(Photo: Reuters/Anthony Bolante)
Former exchange student Amanda Knox and her British ex-boyfriend Raffaele Sollecito were both convicted of the murder of Meredith Kercher for the second time by an Italian appeals court Thursday night.
Prosecutors said Knox, 26 and Sollecito, 29, killed Kercher in November 2007. Knox who now lives in Seattle, Wash., was sentenced to 28 ½ years in prison while Sollecito was slapped with a 25-year prison sentence, according to CNN.
The couple was first convicted of killing Kercher in 2009 after she was discovered with more than 40 stab wounds and a deep gash in her throat. The charges, however, were overturned in 2011 on appeal.
Prosecutors had argued that Kercher, a British exchange student in Italy and 21 at the time of her death, was held down and stabbed after she refused to participate in a sex game with Knox, Sollecito and another man, Ivory Coast-born Rudy Guede. She was found partially naked in a pool of blood in the house she shared with Knox in the town of Perugia. Guede is the only one currently in prison for the murder while many aspects of the case remain a mystery.
A legal expert told CNN that it is unlikely that Knox, who already spent four years in an Italian prison for the crime, is unlikely to return to Italy to serve any additional time because the U.S. prevents a person from being tried for the same charge twice. The expert says the U.S. would likely deny any extradition request from Italy as a result of that law.
"She was once put in jeopardy and later acquitted," Sean Casey, a former prosecutor who is now a partner at Kobre & Kim in New York explained. "Under the treaty, extradition should not be granted."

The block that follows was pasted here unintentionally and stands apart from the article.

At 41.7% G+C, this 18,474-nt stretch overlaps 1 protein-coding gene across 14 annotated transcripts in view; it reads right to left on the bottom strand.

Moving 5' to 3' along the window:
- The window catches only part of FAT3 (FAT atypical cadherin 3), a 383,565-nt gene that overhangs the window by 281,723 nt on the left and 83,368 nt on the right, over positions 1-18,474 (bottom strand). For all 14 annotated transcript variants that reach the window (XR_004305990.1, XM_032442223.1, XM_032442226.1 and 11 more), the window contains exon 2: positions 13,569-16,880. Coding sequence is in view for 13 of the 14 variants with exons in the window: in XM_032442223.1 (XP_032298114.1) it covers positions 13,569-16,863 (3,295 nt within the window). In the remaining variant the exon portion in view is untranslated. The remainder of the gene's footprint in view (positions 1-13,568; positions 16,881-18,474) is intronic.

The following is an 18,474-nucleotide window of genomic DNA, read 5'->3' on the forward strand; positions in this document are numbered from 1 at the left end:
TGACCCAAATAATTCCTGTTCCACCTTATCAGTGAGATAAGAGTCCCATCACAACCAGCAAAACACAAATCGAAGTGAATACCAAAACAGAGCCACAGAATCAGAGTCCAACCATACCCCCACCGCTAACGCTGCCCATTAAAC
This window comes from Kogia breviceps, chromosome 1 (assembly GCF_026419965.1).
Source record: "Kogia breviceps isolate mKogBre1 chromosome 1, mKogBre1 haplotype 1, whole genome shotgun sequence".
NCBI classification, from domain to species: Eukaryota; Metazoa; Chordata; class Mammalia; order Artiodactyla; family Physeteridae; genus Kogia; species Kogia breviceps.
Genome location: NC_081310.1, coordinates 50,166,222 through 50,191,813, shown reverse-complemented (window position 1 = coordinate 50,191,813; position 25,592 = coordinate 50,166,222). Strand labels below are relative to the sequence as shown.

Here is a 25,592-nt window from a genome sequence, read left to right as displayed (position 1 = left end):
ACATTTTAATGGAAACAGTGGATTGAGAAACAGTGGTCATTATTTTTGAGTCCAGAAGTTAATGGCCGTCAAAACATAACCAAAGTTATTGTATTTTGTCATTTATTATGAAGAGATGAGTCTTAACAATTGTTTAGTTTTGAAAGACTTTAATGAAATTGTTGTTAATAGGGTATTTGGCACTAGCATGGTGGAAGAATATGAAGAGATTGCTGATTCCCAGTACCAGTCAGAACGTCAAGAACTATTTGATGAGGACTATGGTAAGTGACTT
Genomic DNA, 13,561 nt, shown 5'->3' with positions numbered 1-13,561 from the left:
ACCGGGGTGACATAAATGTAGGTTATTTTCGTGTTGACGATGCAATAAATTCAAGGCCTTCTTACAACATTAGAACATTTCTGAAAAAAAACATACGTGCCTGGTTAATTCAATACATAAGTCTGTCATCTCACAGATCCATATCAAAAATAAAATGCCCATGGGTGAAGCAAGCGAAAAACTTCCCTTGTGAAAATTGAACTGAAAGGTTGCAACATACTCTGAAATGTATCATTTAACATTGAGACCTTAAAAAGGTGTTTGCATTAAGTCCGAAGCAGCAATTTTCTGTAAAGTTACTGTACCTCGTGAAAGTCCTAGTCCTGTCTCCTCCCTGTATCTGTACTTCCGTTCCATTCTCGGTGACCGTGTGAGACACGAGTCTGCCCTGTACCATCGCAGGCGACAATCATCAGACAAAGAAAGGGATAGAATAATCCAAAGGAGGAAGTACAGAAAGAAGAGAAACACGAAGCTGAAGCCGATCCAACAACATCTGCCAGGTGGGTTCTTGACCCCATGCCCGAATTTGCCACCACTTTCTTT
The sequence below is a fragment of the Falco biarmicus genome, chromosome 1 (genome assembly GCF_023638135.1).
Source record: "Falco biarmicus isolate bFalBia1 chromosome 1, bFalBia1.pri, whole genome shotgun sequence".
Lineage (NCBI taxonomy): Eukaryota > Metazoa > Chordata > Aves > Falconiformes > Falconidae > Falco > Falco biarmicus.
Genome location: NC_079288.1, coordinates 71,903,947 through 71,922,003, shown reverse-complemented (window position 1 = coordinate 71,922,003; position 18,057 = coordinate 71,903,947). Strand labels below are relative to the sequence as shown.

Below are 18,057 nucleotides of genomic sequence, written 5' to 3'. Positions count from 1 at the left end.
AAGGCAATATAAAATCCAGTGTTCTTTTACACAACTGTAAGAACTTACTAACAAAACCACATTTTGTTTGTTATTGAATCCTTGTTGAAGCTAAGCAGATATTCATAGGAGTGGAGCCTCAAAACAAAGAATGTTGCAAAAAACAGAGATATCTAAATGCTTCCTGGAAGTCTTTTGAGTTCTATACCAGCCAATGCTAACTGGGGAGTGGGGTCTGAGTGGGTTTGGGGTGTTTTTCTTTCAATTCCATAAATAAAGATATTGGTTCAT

The presiding judge in the case, Alessandro Nencini, has 90 days to write his arguments explaining the ruling and once that is done lawyers will have another 90 days to appeal.
Asked this month by Italian daily La Repubblica what she would do if she was found guilty in a second trial, Knox replied: "I will become ... a fugitive."
Italy's Supreme Court overturned Knox and Sollecito's acquittals because the jury did not consider all the evidence. The court also cited that there were discrepancies in the testimonies that needed to be answered.
The retrial began in Florence in September and prompted questions about Italy's justice system. In a written statement to the Florence court, Knox maintained her innocence.
"I must repeat to you. I'm innocent. I did not rape, I did not steal ... I did not kill Meredith," Knox said in a lengthy e-mail presented by her lawyer to the court in December.